Friday, January 27, 2012
I was driving to pick up dog food at Costco, when I starting thinking about this blog post. My thoughts drifted to the parquet floors of Peterhoff, the summer home of the tsars.
I had been on a study abroad program to Leningrad. We had visited the Bolshoi Ballet; the Hermitage; the place where Pushkin had studied. We had inspected Mon Plaisir, where royals would lunch while enjoying spectacular views of the Gulf of Finland. (Good for the digestion.) After each course, the royal table would disappear into floor below, where servants would remove dishes and plate the next course. Then, whoosh, the table would rise again to waiting guests with forks poised.
It was all lovely. Really. Palaces, gardens, fountains, grand halls, amber brooches, malachite urns. Yes, there were diamond-encrusted clocks, delicate jeweled birds in golden cages, flattering oils, voluptuous silks, overstuffed beds. And there was I, traipsing through the Summer Palace in clumsy, felt strap-on sandals, when a funny thought entered my head. "Where is MY palace?"
Just days before, we students had visited the Leningrad Blockade Museum. Affixed to a piece of board was the recipe and proportions the bakers of Leningrad had used to make bread while the Germans were busy blockading their city for nearly 3 years. The wartime bread was made, in large part, of sawdust, shoe leather, and other detritus that could be consumed. Until that day, I did not know you could eat shoe leather.
And just miles away -- *snap* -- we found ourselves in this palatial estate, Peterhof -- (it is magnificent, you should really go there: http://en.wikipedia.org/wiki/Peterhof_Palace) -- where we had to remove our shoes (but thankfully, not eat them), so that we wouldn't scuff the parquet floors.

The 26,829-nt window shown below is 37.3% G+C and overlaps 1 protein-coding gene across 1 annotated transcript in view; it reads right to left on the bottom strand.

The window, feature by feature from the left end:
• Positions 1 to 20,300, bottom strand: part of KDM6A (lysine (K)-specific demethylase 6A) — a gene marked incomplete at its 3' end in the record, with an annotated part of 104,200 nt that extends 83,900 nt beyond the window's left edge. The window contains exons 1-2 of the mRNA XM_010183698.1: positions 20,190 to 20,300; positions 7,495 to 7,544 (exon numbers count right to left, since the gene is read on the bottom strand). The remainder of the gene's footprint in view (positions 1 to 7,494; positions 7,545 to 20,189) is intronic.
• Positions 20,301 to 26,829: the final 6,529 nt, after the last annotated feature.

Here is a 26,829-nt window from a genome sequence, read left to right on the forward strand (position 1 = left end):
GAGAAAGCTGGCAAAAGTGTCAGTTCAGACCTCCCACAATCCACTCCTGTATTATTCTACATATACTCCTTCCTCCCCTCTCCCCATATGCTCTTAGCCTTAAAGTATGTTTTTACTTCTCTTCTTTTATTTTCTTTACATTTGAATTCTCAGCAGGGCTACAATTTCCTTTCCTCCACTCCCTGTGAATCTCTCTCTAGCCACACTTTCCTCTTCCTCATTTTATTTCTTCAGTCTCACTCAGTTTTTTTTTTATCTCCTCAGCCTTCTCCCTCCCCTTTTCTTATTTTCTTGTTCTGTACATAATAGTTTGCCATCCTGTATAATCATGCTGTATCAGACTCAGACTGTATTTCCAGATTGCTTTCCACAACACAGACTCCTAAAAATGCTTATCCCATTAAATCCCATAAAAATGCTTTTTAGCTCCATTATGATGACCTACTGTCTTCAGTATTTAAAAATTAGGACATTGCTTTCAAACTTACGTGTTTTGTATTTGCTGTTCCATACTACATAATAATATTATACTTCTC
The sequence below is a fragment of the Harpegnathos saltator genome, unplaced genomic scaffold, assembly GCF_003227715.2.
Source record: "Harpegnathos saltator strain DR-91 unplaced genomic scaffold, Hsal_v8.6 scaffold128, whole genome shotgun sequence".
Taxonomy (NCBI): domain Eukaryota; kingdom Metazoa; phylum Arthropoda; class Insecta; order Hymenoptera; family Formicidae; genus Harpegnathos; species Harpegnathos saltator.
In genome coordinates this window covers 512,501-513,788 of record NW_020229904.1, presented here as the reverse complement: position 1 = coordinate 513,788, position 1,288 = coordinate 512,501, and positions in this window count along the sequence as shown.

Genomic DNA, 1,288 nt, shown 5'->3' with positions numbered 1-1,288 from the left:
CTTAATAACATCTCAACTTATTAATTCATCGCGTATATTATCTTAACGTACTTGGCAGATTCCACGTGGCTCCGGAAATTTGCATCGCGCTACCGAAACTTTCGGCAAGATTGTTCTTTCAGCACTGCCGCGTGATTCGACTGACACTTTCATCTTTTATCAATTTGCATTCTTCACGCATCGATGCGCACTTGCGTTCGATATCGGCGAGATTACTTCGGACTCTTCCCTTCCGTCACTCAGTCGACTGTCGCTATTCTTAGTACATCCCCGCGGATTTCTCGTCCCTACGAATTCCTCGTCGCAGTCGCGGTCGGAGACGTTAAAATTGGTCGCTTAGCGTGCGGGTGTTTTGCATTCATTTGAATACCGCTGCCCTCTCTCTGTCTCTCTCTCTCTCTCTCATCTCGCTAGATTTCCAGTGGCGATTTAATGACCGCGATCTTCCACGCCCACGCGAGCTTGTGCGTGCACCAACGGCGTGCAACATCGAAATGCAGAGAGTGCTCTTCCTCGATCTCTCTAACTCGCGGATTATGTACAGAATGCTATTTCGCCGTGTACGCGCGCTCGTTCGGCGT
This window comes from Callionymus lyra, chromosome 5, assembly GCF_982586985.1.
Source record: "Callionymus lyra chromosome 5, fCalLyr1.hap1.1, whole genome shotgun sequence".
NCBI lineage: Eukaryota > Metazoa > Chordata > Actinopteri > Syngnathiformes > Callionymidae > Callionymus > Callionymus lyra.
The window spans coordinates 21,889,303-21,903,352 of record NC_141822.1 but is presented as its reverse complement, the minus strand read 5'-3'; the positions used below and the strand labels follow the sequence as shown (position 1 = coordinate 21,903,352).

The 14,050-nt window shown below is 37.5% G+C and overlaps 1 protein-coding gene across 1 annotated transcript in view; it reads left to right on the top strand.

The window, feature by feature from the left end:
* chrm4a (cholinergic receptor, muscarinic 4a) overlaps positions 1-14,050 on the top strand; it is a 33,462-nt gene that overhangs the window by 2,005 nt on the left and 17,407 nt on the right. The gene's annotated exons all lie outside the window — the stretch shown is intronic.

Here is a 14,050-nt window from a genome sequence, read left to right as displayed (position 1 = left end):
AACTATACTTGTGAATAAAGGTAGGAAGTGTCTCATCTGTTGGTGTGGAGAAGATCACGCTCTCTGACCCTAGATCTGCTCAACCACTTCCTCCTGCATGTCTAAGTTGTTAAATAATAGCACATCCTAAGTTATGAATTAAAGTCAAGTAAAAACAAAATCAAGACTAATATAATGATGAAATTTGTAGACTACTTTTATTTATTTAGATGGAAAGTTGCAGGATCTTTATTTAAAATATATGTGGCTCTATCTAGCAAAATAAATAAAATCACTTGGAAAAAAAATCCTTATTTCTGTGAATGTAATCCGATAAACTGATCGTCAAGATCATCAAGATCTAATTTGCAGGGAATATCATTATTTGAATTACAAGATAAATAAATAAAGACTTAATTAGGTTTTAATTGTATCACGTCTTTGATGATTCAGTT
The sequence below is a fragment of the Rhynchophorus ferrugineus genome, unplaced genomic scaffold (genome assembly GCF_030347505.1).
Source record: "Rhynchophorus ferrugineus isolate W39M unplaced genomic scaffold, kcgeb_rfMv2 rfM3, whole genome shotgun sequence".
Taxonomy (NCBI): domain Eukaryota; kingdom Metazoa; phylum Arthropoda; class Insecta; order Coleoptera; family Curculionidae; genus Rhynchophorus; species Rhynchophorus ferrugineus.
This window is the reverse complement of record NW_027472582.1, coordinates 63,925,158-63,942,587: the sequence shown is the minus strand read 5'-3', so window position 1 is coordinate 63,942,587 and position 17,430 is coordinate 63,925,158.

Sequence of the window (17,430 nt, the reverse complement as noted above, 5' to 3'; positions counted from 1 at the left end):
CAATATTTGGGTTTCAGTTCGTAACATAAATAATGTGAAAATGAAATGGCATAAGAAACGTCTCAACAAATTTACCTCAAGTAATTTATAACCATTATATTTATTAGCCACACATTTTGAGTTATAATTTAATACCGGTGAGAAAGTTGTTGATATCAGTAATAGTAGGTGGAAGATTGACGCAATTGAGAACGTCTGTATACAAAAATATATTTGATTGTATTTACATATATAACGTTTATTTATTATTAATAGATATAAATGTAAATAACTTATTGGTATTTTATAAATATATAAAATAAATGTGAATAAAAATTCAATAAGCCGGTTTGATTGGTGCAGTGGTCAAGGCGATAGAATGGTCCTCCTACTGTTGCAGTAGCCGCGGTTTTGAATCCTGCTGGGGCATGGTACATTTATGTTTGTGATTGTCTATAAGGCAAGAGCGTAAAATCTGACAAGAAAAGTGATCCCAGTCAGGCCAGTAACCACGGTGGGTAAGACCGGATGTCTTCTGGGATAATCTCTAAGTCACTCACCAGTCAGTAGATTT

The timing of this served to tick me off. Why does one girl get to be a princess and one a pauper? Why does one get to walk in slippers in royal gardens and one is born into circumstances where life is spent barefoot -- not in Eden, but in poverty.
I wondered why, why, why. "And where is MY palace?" I asked the museum gods, wagging my finger at the fat little cherubs on the frescoed ceilings.
Granted, I have lived a life of luxury relative to the world's population. I have always had enough to eat. I was educated. I own a home and drive a car. I can afford pets.
But WHY don't I have a palace? I wondered, as I channeled my inner Eloise, the storybook heroine of the Plaza Hotel. I wondered this as I slid the length of the parquet ballroom floor in my government-issued slippers, turning the royal hall of masterpieces into an existential slip and slide. The museum guard chided me in Russian for my lack of decorum.
But before I heard his words, I heard my own. And the voice said: "Build your palace within."
Hmmm. I thought, "Build your palace within. What the heck does that mean?" I was still a teenager who liked pretty things.
As I was walking into Costco today, I passed the pyramid of Whey Protein Powder Shakes, the Jack LaLane Juicers (only $89 dollars!) and past cases with diamond bracelets and Lladro figurines. It was starting to feel just a little too much like a museum... and a slip-and-slide.
The photograph above was taken on the night of Dec. 4, 2010. (The launch of Sleepy Hollow Books and the debut of Maureen Wartski's novel, Yuri's Brush with Magic.) Here is my winter palace: the Regulator Bookstore in Durham, North Carolina. Although it may not be stately or ornate -- you might even call it modest -- it holds a jewel greater than the Tiffany Yellow Diamond. This simple building holds a heart and soul, the vortex of community, within its walls. It is run by a fellow named Tom Campbell and another gentleman named John Valentine; they feed the soul and warm the heart.
Happy Valentine's Day to one and all. May your palace within glow brightly this year.
(Photo credit: Caperton Morton Andersson)